Even the fascist prosecutor can be persuaded. Everyone can be persuaded. Why is the fascist prosecutor so inflexibly about law and order? Because s/he fears taking a more flexible approach, or leaving room for a world that is not so black and white? Because s/he thinks that taking such an approach will better help the prosecutor’s job security and relations with cops?

Once again, we all are born as humans before we choose our professions. Even the fascist prosecutor has humanity and feelings somewhere down there. Defense lawyers can get through to them and everyone else, by recognizing them as the humans they are, having compassion for them, and making it as clear as day through actions, experience and reputation that the prosecutor has two choices: Either work with the defense lawyer in trying to negotiate a resolution of the case, or else face a formidable foe, force and time challenge from the defense lawyer by going to trial.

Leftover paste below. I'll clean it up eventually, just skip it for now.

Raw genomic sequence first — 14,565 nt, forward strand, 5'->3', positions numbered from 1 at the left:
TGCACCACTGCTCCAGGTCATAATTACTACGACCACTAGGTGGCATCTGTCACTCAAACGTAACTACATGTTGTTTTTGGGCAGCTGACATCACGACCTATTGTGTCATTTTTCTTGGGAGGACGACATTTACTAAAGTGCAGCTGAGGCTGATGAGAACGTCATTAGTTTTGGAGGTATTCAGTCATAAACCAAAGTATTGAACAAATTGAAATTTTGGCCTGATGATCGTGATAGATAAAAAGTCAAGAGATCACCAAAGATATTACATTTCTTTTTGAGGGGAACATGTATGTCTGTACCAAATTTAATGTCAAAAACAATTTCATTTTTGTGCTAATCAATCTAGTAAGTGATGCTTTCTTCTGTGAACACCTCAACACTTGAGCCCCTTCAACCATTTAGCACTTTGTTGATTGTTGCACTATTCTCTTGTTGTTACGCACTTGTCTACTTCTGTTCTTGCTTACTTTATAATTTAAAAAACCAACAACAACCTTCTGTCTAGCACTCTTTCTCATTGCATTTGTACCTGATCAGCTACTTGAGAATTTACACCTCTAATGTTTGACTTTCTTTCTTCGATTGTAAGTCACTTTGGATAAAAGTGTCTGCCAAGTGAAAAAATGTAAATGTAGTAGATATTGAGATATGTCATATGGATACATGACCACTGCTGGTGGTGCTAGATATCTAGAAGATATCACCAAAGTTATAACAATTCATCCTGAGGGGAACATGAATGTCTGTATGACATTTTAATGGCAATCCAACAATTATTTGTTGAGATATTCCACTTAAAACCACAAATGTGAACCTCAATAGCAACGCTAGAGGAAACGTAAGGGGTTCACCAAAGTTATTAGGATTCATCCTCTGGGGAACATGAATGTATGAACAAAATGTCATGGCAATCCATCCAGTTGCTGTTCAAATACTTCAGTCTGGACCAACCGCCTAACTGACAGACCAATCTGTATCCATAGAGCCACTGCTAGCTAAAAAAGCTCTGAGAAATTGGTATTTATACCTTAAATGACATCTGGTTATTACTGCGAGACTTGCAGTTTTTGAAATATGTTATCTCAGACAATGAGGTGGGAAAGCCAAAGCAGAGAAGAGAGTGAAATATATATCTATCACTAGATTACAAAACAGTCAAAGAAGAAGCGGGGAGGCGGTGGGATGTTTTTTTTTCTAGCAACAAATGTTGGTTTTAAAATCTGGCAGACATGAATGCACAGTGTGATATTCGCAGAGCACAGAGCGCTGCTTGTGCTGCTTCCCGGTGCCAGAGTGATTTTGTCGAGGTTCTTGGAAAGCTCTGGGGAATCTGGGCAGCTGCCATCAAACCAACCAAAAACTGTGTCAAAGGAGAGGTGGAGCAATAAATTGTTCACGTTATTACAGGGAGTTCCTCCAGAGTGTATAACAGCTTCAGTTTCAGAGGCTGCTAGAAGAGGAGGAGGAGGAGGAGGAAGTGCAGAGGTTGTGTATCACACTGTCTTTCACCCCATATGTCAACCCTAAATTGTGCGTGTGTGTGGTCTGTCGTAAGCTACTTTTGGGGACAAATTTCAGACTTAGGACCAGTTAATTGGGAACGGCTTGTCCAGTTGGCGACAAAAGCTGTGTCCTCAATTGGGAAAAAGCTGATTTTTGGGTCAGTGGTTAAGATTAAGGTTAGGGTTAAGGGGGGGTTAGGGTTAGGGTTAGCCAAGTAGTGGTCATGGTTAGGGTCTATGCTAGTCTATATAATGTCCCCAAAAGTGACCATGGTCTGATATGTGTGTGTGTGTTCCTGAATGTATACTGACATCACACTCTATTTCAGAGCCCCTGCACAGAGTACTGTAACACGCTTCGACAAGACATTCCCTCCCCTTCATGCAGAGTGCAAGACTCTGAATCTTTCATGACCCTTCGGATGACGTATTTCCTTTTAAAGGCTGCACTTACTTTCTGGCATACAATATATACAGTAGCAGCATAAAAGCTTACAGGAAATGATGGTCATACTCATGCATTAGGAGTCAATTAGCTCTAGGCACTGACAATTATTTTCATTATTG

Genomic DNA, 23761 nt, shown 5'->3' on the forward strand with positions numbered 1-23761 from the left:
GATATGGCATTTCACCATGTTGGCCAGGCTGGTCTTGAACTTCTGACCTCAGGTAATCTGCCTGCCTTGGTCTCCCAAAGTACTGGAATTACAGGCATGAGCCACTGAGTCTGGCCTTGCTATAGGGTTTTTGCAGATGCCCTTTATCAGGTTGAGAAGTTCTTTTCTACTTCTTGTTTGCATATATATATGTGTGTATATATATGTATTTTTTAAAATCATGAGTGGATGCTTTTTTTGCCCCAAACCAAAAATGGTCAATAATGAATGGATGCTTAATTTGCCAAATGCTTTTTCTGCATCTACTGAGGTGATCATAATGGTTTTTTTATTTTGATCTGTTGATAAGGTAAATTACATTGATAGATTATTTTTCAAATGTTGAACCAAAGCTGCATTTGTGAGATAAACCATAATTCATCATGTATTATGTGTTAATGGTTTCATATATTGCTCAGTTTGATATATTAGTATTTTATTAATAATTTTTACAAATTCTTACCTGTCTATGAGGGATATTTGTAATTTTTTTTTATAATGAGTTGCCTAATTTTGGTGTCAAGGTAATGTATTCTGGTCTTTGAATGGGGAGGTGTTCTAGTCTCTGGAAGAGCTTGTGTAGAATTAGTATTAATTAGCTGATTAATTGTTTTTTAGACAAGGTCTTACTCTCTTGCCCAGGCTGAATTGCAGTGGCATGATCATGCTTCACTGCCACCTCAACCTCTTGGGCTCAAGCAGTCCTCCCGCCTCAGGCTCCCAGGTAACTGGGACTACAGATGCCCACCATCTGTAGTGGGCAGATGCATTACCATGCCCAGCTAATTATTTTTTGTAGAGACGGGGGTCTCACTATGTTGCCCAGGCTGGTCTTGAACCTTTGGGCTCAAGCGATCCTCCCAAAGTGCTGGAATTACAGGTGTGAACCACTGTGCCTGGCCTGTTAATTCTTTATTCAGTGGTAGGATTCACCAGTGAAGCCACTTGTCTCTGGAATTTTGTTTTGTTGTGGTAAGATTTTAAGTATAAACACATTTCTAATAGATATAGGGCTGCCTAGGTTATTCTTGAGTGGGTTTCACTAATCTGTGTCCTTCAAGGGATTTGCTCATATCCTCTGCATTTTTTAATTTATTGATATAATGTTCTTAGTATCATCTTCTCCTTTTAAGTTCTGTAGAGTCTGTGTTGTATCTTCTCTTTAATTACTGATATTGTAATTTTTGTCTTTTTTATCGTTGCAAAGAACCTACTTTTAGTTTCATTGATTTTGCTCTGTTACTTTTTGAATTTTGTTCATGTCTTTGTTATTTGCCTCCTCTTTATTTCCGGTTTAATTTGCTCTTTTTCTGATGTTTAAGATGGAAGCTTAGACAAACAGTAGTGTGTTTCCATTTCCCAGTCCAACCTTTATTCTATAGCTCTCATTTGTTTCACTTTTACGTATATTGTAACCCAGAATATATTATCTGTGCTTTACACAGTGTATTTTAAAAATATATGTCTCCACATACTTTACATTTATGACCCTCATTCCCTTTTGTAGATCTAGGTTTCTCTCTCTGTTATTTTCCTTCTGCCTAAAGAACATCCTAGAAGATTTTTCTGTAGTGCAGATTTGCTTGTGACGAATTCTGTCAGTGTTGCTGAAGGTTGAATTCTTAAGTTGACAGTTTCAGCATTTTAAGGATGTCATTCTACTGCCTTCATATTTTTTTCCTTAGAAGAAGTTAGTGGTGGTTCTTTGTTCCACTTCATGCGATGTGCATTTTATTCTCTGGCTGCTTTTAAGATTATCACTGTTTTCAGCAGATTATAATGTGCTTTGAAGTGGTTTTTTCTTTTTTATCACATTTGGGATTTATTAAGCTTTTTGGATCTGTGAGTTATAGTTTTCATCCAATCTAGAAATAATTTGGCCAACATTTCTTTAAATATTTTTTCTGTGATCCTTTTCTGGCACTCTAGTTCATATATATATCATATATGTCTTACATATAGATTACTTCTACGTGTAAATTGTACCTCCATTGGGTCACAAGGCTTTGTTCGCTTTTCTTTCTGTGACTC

This ain’t no college wrestling match where the biggest threat is being pinned down by the opponent after he tries shoving his stinky, hairy armpit in the opponent’s face. Criminal defense is war, and no criminal defense lawyer should expect any kindness nor mercy from the opponent. We criminal defense lawyers need to see the matter from the prosecutor’s perspective and use that insight in every stage of the defense, including negotiations and trial, and most of all, we must do excellent battle at every turn.